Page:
In the wake of the Fort McMurray fires, Peter Stockland reports on the ground in Edmonton on how religious communities are responding to the catastrophe.
Gertie Groenweg’s T-shirt was a very conscious choice.
“We give where we live,” the shirt front said.
Gertie put it on that morning hoping it would spread the message that helping evacuees from the wildfire that drove more than 80,000 residents of out Fort McMurray on May 3 is one way to show support locally. It’s why she’s one of thousands of Edmontonians volunteering to make sure people have what they need to recover from the blaze that ripped their lives apart. It’s also why she’s trying to stamp out suggestions that somehow the catastrophe was a kind of cosmic payback for sins ecological or theological.
In the immediate aftermath of the conflagration, incendiary remarks were made by some claiming affiliation with the environmental movement that Fort McMurray deserved what happened to it because of its involvement in the oil sands. Fuel was added to the fire by Christian mutterings about God’s hand in all of it.
Gertie is aghast. Raised in the Reformed tradition, now a Presbyterian, she recounts the story of a minister who gave his congregation a sermon against such backbiting.
“As volunteers, we’re very touched by what we’re seeing,” she says, taking a brief break from her duties helping the evacuees. “People who’ve lost everything are doing their best to keep smiling, to stay positive. The only grumpiness you see are from the little kids when they get tired,” she says.
“This was not God’s punishment for sin. These people didn’t deserve this for doing something wrong. They just want to get back on their feet. That’s what we’re here to help them do. That’s what it means to give where you live.”
Jacquie Nowlan, a parishioner at Corpus Christi Catholic Church in southeast Edmonton couldn’t agree more strongly. Such talk doesn’t only make her angry. She suggests Christians who indulge in it should spend some time reflecting on the nature of their faith. Or, better yet, stop talking and get busy taking action to help.
“I don’t think any who call themselves Christians can be divorced from corporal works of mercy,” she says. “Certainly as Catholics, we are called to corporal works of mercy, and that’s what this is. It’s not about God punishing anyone. It’s about being called by God to help.”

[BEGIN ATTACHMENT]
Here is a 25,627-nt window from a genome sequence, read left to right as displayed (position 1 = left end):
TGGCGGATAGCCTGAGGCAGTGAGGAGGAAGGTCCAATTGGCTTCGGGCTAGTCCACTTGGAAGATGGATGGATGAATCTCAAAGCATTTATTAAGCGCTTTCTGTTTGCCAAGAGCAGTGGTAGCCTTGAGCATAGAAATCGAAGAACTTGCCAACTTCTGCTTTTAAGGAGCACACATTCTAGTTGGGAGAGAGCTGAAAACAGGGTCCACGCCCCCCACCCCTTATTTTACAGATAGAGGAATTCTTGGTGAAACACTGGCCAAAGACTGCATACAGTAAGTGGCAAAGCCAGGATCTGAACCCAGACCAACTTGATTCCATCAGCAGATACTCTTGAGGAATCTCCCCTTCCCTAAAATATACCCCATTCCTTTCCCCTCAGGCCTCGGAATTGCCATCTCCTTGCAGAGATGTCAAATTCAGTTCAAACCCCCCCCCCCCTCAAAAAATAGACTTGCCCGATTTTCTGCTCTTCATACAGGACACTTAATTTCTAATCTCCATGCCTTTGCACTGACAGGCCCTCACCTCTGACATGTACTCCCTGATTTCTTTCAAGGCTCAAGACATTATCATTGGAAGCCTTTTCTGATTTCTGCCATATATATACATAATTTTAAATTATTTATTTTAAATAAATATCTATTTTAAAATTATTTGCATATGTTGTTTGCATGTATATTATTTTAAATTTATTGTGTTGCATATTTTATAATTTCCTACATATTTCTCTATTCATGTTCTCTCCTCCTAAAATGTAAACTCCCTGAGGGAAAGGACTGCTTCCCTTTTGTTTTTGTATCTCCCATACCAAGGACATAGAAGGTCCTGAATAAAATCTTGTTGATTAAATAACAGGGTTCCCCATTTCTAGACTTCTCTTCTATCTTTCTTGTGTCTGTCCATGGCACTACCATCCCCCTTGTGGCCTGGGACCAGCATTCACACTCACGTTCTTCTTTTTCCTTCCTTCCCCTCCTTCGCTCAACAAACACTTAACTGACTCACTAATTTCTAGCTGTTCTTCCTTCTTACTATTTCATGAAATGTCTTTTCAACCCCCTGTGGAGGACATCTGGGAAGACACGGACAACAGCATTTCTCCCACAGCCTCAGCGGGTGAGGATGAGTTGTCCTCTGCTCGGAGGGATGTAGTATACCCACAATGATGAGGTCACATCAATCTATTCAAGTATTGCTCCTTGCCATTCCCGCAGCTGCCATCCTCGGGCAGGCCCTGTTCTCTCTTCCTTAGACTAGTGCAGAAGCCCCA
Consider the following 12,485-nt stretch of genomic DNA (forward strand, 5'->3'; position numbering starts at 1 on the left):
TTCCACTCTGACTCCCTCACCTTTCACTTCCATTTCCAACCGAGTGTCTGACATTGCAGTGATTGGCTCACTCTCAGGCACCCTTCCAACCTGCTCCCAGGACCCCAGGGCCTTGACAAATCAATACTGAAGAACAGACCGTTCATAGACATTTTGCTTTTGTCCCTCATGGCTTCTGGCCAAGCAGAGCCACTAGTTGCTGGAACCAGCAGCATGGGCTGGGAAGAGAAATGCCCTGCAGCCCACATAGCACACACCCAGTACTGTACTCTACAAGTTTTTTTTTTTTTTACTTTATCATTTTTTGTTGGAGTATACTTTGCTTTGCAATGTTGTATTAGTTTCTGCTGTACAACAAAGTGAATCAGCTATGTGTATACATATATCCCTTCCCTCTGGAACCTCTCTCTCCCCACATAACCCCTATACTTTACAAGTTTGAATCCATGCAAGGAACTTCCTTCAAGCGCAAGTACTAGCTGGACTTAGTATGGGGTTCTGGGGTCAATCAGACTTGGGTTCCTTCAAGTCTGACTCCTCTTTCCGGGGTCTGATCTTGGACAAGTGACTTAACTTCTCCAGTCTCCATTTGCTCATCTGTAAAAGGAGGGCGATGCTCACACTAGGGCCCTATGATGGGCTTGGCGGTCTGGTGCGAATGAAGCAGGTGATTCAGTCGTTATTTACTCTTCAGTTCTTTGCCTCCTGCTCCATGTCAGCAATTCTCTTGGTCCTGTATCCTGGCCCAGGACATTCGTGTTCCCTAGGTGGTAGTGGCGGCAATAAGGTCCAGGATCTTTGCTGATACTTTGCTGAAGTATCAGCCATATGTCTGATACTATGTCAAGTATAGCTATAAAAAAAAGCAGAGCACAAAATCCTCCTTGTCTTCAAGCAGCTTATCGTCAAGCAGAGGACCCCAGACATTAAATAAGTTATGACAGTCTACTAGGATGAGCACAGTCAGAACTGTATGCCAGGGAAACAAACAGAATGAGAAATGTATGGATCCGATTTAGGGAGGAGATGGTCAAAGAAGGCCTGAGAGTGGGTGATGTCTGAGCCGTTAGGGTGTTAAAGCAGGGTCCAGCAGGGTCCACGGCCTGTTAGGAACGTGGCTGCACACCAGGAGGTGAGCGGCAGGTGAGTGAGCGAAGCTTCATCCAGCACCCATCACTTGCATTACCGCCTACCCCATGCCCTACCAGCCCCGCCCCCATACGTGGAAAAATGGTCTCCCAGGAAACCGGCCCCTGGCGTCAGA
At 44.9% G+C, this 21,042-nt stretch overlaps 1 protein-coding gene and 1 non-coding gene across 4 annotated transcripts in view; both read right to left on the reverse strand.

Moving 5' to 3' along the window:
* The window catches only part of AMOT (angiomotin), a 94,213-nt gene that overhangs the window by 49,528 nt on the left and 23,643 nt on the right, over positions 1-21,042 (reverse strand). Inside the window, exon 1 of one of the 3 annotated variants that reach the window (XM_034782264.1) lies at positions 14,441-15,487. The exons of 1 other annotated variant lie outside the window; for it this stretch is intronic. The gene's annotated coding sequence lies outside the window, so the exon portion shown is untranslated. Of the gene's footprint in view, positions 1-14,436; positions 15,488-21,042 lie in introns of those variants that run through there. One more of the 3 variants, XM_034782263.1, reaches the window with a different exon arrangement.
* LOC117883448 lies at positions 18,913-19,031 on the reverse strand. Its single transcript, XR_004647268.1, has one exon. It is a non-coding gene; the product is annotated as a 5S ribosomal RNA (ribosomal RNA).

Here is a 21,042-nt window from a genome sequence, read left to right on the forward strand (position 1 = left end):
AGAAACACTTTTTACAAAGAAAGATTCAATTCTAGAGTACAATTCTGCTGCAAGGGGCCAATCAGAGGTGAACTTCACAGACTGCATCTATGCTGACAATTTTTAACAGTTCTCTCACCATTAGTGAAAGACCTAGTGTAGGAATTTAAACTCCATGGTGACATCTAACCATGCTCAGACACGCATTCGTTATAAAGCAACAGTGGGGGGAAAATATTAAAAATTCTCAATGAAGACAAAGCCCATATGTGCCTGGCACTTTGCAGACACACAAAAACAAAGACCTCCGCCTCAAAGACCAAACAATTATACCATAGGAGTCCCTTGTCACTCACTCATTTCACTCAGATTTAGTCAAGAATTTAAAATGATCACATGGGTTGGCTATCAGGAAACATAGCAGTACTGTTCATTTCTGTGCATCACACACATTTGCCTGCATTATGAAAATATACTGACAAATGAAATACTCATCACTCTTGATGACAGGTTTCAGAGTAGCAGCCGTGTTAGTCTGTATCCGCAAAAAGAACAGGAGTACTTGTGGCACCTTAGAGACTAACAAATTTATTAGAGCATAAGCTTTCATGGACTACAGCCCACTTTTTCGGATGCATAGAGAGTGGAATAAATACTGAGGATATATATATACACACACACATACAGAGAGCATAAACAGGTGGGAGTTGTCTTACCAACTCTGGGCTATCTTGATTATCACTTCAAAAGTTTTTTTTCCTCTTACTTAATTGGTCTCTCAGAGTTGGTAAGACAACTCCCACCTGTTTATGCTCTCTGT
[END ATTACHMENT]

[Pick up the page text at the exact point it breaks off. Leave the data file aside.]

Jacquie was ‘called’ out of bed early one morning by the necessity to do what she could to help. Her husband was working in Fort McMurray when the wildfire turned on the town. The fact he and everyone else was able to get out safely left her with whole hearted gratitude. But she knew she had to do more.
Her parish priest happily gave her permission to use the church hall as a collection depot for relief supplies. Working 10 and 12 hours shifts for days, they were able to deliver about 10 pickup truck loads of goods ranging from clothing to food to bottled water for the evacuation effort.
“I have such admiration for first responders in any emergency, and especially for what the first responders were able to do in Fort McMurray,” Jacquie says. “But just by being able to contribute, I was a first responder to the Holy Spirit.”
In fact, she says, the chance to give was itself a gift. Having recently left a job and facing a period of uncertainty, the chance to help others gave her the opportunity to see what she was doing through the eyes of faith. Fittingly, she said, the opening came during the Year of Mercy declared by Pope Francis.
“It really is a point of conversion for me,” she says. “After I left my job, I was having a bit of a pity party for myself, but God needed me to be on the ground here to do this. In the Year of Mercy, I was called to an act of mercy for my brothers and sisters. My faith required me to respond.”
As for those whose mercy has been overwhelmed by the need to let their tongues wag, Jacquie has some choice advice: “If you won’t help, and you can’t say something positive, just keep quiet.”
Or as Gertie Groenweg might say on another T-shirt: Give and let live.